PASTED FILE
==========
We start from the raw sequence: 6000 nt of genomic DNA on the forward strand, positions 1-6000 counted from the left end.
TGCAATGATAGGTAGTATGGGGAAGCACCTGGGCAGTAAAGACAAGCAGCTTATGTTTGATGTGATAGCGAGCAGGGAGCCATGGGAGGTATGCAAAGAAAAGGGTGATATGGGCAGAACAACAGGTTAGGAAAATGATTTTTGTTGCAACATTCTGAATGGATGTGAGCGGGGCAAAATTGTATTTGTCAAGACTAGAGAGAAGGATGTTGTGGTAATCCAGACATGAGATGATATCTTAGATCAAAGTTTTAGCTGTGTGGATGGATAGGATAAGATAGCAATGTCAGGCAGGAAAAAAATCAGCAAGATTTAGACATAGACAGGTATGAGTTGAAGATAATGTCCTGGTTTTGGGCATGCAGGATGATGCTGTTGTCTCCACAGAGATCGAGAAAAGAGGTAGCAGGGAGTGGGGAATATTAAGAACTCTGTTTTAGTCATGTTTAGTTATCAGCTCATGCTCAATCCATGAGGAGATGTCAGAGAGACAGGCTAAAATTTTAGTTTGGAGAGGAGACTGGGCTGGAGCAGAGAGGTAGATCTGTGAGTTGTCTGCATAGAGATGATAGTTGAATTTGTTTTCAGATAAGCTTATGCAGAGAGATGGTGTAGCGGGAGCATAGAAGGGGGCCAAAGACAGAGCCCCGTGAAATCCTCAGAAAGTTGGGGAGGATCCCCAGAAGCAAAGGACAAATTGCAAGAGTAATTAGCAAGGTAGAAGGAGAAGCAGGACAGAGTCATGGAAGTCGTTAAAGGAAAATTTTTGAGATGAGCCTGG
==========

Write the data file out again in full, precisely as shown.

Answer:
We start from the raw sequence: 6000 nt of genomic DNA on the forward strand, positions 1-6000 counted from the left end.
TGCAATGATAGGTAGTATGGGGAAGCACCTGGGCAGTAAAGACAAGCAGCTTATGTTTGATGTGATAGCGAGCAGGGAGCCATGGGAGGTATGCAAAGAAAAGGGTGATATGGGCAGAACAACAGGTTAGGAAAATGATTTTTGTTGCAACATTCTGAATGGATGTGAGCGGGGCAAAATTGTATTTGTCAAGACTAGAGAGAAGGATGTTGTGGTAATCCAGACATGAGATGATATCTTAGATCAAAGTTTTAGCTGTGTGGATGGATAGGATAAGATAGCAATGTCAGGCAGGAAAAAAATCAGCAAGATTTAGACATAGACAGGTATGAGTTGAAGATAATGTCCTGGTTTTGGGCATGCAGGATGATGCTGTTGTCTCCACAGAGATCGAGAAAAGAGGTAGCAGGGAGTGGGGAATATTAAGAACTCTGTTTTAGTCATGTTTAGTTATCAGCTCATGCTCAATCCATGAGGAGATGTCAGAGAGACAGGCTAAAATTTTAGTTTGGAGAGGAGACTGGGCTGGAGCAGAGAGGTAGATCTGTGAGTTGTCTGCATAGAGATGATAGTTGAATTTGTTTTCAGATAAGCTTATGCAGAGAGATGGTGTAGCGGGAGCATAGAAGGGGGCCAAAGACAGAGCCCCGTGAAATCCTCAGAAAGTTGGGGAGGATCCCCAGAAGCAAAGGACAAATTGCAAGAGTAATTAGCAAGGTAGAAGGAGAAGCAGGACAGAGTCATGGAAGTCGTTAAAGGAAAATTTTTGAGATGAGCCTGG